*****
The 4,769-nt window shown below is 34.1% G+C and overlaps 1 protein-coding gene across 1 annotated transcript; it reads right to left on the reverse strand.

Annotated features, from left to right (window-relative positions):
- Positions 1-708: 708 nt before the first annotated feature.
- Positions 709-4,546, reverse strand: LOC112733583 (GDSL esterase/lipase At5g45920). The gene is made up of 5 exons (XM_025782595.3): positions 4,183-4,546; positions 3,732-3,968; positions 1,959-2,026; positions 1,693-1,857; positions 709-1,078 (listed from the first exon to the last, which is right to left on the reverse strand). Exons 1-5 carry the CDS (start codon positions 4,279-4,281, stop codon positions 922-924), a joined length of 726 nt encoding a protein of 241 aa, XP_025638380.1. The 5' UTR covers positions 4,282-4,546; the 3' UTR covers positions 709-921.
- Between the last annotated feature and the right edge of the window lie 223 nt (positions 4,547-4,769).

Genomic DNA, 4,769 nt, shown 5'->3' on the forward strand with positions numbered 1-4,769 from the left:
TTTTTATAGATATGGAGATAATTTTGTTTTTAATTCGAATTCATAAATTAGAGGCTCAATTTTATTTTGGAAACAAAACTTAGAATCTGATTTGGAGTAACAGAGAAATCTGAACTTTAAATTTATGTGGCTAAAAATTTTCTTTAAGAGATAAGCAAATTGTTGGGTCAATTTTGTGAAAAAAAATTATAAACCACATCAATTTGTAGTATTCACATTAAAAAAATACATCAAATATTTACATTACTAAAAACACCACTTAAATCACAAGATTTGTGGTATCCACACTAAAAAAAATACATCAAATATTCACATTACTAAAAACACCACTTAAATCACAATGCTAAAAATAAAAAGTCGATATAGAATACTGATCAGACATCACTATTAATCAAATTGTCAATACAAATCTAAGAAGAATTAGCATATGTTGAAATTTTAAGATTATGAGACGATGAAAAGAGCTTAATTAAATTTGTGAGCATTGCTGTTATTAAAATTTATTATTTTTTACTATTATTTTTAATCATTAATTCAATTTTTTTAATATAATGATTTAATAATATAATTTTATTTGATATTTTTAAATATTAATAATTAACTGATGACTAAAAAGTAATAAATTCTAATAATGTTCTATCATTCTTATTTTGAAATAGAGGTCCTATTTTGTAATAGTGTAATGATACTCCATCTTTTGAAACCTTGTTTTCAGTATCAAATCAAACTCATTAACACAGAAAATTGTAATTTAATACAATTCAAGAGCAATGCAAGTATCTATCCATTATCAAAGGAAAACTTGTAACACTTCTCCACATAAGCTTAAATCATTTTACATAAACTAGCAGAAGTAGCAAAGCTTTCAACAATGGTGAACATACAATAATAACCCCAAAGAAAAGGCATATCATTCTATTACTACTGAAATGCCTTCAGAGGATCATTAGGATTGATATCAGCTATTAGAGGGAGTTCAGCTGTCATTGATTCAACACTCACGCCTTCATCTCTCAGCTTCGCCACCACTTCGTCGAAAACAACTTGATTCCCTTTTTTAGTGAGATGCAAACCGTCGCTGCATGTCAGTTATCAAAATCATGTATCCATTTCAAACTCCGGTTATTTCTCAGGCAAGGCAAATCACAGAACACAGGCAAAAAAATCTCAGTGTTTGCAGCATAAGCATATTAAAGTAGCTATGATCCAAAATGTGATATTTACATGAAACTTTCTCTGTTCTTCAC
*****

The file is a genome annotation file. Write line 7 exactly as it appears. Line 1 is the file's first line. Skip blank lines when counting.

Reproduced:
TTTTTATAGATATGGAGATAATTTTGTTTTTAATTCGAATTCATAAATTAGAGGCTCAATTTTATTTTGGAAACAAAACTTAGAATCTGATTTGGAGTAACAGAGAAATCTGAACTTTAAATTTATGTGGCTAAAAATTTTCTTTAAGAGATAAGCAAATTGTTGGGTCAATTTTGTGAAAAAAAATTATAAACCACATCAATTTGTAGTATTCACATTAAAAAAATACATCAAATATTTACATTACTAAAAACACCACTTAAATCACAAGATTTGTGGTATCCACACTAAAAAAAATACATCAAATATTCACATTACTAAAAACACCACTTAAATCACAATGCTAAAAATAAAAAGTCGATATAGAATACTGATCAGACATCACTATTAATCAAATTGTCAATACAAATCTAAGAAGAATTAGCATATGTTGAAATTTTAAGATTATGAGACGATGAAAAGAGCTTAATTAAATTTGTGAGCATTGCTGTTATTAAAATTTATTATTTTTTACTATTATTTTTAATCATTAATTCAATTTTTTTAATATAATGATTTAATAATATAATTTTATTTGATATTTTTAAATATTAATAATTAACTGATGACTAAAAAGTAATAAATTCTAATAATGTTCTATCATTCTTATTTTGAAATAGAGGTCCTATTTTGTAATAGTGTAATGATACTCCATCTTTTGAAACCTTGTTTTCAGTATCAAATCAAACTCATTAACACAGAAAATTGTAATTTAATACAATTCAAGAGCAATGCAAGTATCTATCCATTATCAAAGGAAAACTTGTAACACTTCTCCACATAAGCTTAAATCATTTTACATAAACTAGCAGAAGTAGCAAAGCTTTCAACAATGGTGAACATACAATAATAACCCCAAAGAAAAGGCATATCATTCTATTACTACTGAAATGCCTTCAGAGGATCATTAGGATTGATATCAGCTATTAGAGGGAGTTCAGCTGTCATTGATTCAACACTCACGCCTTCATCTCTCAGCTTCGCCACCACTTCGTCGAAAACAACTTGATTCCCTTTTTTAGTGAGATGCAAACCGTCGCTGCATGTCAGTTATCAAAATCATGTATCCATTTCAAACTCCGGTTATTTCTCAGGCAAGGCAAATCACAGAACACAGGCAAAAAAATCTCAGTGTTTGCAGCATAAGCATATTAAAGTAGCTATGATCCAAAATGTGATATTTACATGAAACTTTCTCTGTTCTTCAC